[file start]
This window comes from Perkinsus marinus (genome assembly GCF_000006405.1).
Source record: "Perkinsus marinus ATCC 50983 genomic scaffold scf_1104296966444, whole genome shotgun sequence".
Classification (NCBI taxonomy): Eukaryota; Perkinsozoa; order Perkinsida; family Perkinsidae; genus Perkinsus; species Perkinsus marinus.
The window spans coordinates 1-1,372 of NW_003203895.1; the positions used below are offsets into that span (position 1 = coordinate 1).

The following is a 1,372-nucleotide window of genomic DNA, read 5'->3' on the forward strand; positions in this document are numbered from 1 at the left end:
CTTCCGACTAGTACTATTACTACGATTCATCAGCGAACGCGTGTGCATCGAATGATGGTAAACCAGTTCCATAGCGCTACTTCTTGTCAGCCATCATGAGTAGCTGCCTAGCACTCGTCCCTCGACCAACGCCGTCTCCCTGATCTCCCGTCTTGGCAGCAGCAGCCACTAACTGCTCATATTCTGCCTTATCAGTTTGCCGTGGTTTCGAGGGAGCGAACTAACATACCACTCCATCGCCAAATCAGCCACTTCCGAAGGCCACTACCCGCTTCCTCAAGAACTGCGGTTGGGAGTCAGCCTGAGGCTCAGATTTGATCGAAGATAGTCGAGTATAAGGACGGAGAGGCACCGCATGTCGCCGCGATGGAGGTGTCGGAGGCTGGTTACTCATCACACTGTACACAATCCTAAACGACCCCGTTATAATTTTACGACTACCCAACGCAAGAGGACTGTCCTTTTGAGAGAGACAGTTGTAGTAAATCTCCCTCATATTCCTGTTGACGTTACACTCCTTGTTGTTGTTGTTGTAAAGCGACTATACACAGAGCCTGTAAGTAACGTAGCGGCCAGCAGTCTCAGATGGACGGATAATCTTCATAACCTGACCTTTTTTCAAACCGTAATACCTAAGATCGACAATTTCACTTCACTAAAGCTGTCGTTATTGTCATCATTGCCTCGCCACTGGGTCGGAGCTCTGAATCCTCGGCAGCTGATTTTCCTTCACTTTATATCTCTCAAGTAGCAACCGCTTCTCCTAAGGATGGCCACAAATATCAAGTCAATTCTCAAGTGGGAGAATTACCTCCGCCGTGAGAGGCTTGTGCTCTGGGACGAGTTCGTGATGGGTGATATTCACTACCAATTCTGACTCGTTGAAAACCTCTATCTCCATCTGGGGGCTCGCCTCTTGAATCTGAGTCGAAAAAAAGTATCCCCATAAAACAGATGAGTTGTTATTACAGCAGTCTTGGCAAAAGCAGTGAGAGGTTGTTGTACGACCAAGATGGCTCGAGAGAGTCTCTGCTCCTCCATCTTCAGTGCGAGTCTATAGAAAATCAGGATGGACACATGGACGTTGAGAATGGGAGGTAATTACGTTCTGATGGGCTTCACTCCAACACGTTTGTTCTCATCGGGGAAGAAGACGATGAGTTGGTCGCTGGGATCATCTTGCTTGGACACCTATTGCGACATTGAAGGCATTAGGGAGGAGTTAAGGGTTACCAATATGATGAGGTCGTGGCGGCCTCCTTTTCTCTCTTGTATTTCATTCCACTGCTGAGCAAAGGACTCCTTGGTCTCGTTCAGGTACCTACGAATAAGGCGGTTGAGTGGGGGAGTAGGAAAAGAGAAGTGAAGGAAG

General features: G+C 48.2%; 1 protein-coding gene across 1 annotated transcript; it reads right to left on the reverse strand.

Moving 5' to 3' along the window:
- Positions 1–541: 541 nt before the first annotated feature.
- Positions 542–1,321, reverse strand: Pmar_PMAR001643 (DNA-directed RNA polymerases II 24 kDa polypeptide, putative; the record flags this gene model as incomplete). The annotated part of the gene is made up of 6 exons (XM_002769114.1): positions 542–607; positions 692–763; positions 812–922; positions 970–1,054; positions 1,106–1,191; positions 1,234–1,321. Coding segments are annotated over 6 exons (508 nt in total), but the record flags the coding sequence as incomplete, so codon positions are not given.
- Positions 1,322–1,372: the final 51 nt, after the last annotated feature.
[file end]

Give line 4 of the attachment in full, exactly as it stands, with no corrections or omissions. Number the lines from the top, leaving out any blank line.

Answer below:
The window spans coordinates 1-1,372 of NW_003203895.1; the positions used below are offsets into that span (position 1 = coordinate 1).